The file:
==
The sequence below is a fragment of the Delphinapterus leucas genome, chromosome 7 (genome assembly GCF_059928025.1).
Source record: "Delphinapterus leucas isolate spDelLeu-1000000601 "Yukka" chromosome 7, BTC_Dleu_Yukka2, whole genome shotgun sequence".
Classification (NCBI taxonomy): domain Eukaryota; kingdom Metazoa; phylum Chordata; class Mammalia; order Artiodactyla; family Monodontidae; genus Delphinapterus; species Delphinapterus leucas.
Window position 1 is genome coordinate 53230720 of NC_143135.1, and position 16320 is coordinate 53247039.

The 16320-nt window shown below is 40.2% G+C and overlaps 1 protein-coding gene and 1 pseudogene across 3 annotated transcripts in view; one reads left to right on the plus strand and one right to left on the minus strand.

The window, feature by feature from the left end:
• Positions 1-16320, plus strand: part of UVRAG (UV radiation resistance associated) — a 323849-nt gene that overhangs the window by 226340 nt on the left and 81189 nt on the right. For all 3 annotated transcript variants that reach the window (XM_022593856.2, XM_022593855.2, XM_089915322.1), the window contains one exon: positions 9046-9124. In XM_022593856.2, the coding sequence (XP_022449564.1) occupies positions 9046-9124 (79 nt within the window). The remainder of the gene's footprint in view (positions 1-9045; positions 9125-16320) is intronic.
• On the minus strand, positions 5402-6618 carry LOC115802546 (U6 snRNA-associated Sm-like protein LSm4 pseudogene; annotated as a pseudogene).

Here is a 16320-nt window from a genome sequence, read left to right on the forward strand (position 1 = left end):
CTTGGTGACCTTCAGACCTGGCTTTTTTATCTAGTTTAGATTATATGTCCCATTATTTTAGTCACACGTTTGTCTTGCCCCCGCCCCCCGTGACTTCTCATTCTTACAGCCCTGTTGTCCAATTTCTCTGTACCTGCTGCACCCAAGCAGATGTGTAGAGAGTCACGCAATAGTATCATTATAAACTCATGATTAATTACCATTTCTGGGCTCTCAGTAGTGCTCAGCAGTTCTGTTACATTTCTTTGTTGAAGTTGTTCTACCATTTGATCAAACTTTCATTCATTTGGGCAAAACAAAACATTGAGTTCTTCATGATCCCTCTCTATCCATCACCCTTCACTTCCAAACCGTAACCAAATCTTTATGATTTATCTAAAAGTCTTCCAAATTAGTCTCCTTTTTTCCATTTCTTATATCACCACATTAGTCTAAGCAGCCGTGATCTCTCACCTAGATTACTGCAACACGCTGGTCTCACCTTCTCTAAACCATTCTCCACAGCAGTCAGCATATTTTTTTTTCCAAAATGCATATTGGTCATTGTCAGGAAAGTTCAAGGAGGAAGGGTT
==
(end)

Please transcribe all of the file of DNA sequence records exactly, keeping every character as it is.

The sequence below is a fragment of the Delphinapterus leucas genome, chromosome 7 (genome assembly GCF_059928025.1).
Source record: "Delphinapterus leucas isolate spDelLeu-1000000601 "Yukka" chromosome 7, BTC_Dleu_Yukka2, whole genome shotgun sequence".
Classification (NCBI taxonomy): domain Eukaryota; kingdom Metazoa; phylum Chordata; class Mammalia; order Artiodactyla; family Monodontidae; genus Delphinapterus; species Delphinapterus leucas.
Window position 1 is genome coordinate 53230720 of NC_143135.1, and position 16320 is coordinate 53247039.

The 16320-nt window shown below is 40.2% G+C and overlaps 1 protein-coding gene and 1 pseudogene across 3 annotated transcripts in view; one reads left to right on the plus strand and one right to left on the minus strand.

The window, feature by feature from the left end:
• Positions 1-16320, plus strand: part of UVRAG (UV radiation resistance associated) — a 323849-nt gene that overhangs the window by 226340 nt on the left and 81189 nt on the right. For all 3 annotated transcript variants that reach the window (XM_022593856.2, XM_022593855.2, XM_089915322.1), the window contains one exon: positions 9046-9124. In XM_022593856.2, the coding sequence (XP_022449564.1) occupies positions 9046-9124 (79 nt within the window). The remainder of the gene's footprint in view (positions 1-9045; positions 9125-16320) is intronic.
• On the minus strand, positions 5402-6618 carry LOC115802546 (U6 snRNA-associated Sm-like protein LSm4 pseudogene; annotated as a pseudogene).

Here is a 16320-nt window from a genome sequence, read left to right on the forward strand (position 1 = left end):
CTTGGTGACCTTCAGACCTGGCTTTTTTATCTAGTTTAGATTATATGTCCCATTATTTTAGTCACACGTTTGTCTTGCCCCCGCCCCCCGTGACTTCTCATTCTTACAGCCCTGTTGTCCAATTTCTCTGTACCTGCTGCACCCAAGCAGATGTGTAGAGAGTCACGCAATAGTATCATTATAAACTCATGATTAATTACCATTTCTGGGCTCTCAGTAGTGCTCAGCAGTTCTGTTACATTTCTTTGTTGAAGTTGTTCTACCATTTGATCAAACTTTCATTCATTTGGGCAAAACAAAACATTGAGTTCTTCATGATCCCTCTCTATCCATCACCCTTCACTTCCAAACCGTAACCAAATCTTTATGATTTATCTAAAAGTCTTCCAAATTAGTCTCCTTTTTTCCATTTCTTATATCACCACATTAGTCTAAGCAGCCGTGATCTCTCACCTAGATTACTGCAACACGCTGGTCTCACCTTCTCTAAACCATTCTCCACAGCAGTCAGCATATTTTTTTTTCCAAAATGCATATTGGTCATTGTCAGGAAAGTTCAAGGAGGAAGGGTT